The second quarter of 2021 is not expected to resemble Q2 of 2020, as conditions had changed both from a pandemic and economic perspective. With a commitment for further fiscal support and easy monetary policy, volatility in the FX market is now depressed as compared to the March 2020 peak. Even though some of the largest risks have diminished, this quarter should provide multiple insights in areas such as inflation, interest rates, or the prospects for insolvency risks in emerging markets.
Inflation to tick higher?
As economic activity contracted and public institutions (governments and central banks) supported the creation of money, inflation expectations have been going up and now actual figures are following the same path. Some economists are blaming the pick up on “base effects” and although that’s partially true, the return to more normal economic conditions makes capital flowing, increasing the velocity of money.
Rising inflation represents a serious threat, if it overshoots, given borrowing costs are tracking it closely. If developed countries can adopt contingency measures, such as yield curve control, not the same can be said about emerging markets. Reliant to external borrowing to fund budget deficits, these countries won’t be able to control the interest rates for loans in foreign currencies (USD or EUR).
COVID-19 vaccination developments will have a major impact on how fast economies will reopen fully, which is why there continue to be doubts related to overshooting inflation.
US dollar rising on interest rates hike expectations
If 2020 had been dominated by the dollar weakness narrative, things had taken a 180-degrees turn this year, as the dollar had risen for three consecutive months. The global reserve currency continues to be at the core of the financial system and gaining momentum too fast could derail the already-fragile economic recovery.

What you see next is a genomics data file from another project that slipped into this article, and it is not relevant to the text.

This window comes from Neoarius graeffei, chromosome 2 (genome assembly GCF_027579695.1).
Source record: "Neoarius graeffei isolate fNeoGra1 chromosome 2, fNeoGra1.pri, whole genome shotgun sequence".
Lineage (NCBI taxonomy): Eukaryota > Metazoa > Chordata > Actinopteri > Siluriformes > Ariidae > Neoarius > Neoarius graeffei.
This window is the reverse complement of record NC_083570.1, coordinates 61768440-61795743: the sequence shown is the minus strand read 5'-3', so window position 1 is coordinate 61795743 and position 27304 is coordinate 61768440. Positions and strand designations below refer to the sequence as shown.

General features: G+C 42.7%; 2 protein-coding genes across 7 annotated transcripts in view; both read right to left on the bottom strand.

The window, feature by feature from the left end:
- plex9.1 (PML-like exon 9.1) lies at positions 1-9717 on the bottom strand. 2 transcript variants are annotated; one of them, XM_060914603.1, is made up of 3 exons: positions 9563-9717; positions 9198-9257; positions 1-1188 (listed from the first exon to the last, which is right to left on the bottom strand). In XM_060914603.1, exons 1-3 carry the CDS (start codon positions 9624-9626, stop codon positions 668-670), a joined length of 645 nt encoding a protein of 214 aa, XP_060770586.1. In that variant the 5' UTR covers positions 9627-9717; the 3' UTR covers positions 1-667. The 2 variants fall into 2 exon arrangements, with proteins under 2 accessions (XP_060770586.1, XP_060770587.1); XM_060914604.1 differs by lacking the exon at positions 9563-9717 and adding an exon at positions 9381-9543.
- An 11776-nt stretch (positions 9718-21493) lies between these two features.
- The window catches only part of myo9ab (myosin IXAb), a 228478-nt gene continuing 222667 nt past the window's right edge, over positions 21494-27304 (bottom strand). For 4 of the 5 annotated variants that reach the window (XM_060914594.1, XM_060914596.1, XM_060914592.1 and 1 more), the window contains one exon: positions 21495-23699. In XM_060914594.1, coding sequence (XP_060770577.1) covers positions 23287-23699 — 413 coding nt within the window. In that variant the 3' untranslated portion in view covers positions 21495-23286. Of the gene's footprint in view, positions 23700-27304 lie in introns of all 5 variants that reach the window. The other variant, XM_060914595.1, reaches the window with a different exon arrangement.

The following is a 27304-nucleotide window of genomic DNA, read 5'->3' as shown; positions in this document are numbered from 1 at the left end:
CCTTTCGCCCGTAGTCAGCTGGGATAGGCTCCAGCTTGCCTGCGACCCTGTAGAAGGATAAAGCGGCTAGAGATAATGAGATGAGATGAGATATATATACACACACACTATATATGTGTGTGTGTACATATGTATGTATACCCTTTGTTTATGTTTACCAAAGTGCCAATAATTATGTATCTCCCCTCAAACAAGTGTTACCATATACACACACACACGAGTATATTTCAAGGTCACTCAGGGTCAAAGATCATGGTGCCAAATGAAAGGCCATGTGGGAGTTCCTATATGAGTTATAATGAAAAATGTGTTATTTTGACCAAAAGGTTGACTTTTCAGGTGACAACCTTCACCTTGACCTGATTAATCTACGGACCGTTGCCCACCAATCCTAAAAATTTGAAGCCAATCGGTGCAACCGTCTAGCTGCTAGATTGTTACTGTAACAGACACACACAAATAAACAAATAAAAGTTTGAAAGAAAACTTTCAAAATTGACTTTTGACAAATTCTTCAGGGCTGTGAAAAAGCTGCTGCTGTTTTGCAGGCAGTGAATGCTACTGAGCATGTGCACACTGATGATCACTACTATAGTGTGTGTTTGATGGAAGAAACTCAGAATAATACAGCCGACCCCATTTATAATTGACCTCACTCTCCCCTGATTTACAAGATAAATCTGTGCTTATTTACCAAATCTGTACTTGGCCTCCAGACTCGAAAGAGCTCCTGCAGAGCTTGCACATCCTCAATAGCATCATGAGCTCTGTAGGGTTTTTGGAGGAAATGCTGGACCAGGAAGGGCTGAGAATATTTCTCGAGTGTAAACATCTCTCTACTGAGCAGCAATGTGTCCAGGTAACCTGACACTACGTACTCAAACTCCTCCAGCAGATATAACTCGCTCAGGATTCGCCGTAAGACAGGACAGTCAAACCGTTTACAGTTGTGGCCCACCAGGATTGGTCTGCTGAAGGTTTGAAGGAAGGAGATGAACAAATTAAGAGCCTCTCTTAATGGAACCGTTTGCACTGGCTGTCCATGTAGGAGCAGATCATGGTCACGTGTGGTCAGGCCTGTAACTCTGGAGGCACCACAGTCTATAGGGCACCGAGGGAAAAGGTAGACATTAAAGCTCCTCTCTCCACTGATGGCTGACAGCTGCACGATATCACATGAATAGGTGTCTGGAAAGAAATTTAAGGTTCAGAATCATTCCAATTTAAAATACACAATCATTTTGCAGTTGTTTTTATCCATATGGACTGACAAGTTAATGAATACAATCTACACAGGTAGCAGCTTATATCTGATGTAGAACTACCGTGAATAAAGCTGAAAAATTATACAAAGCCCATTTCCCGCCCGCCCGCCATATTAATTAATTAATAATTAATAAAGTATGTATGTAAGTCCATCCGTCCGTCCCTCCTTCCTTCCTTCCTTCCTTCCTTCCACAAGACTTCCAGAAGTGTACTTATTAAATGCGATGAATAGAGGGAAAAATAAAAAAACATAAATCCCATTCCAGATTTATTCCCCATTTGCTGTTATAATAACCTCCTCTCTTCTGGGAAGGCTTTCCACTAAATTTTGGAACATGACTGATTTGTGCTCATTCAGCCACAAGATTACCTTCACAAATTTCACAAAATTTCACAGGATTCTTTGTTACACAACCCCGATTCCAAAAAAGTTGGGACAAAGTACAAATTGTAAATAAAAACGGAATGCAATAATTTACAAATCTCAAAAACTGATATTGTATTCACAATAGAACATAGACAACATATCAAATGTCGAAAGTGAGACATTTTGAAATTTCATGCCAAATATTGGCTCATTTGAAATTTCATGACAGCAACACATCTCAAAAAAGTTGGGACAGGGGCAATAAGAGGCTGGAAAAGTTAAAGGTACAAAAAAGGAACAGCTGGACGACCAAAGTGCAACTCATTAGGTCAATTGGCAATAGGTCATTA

Major currencies like Euro or Pound were not able to sustain the bullish sentiment of last year, as the market is now expected the USA to be the first in line when it comes to raising interest rates. Although the FED continues to keep its accommodative stance in play, advocating for a rate hike not earlier than 2023, futures markets are already starting to price in an increase over the next 12 months.
Risks across emerging markets
When it comes to forex South Africa and the broad emerging economies, the situation looks more uncertain as compared to developed nations. Slower vaccine deployment, combined with rising pressures generated by the appreciation of the US dollar can have a dampening effect.
Weakness in emerging markets currencies should be expected if all these negative factors will continue to weigh over the current quarter and beyond. More recently, the South African rand edged lower in cautious trade, according to Reuters, reinforcing the market’s precautions with regards to emerging markets currencies. All of these factors, however, should be welcomed by retail FX traders, considering volatility could rise again, although at not the same pace as a year ago.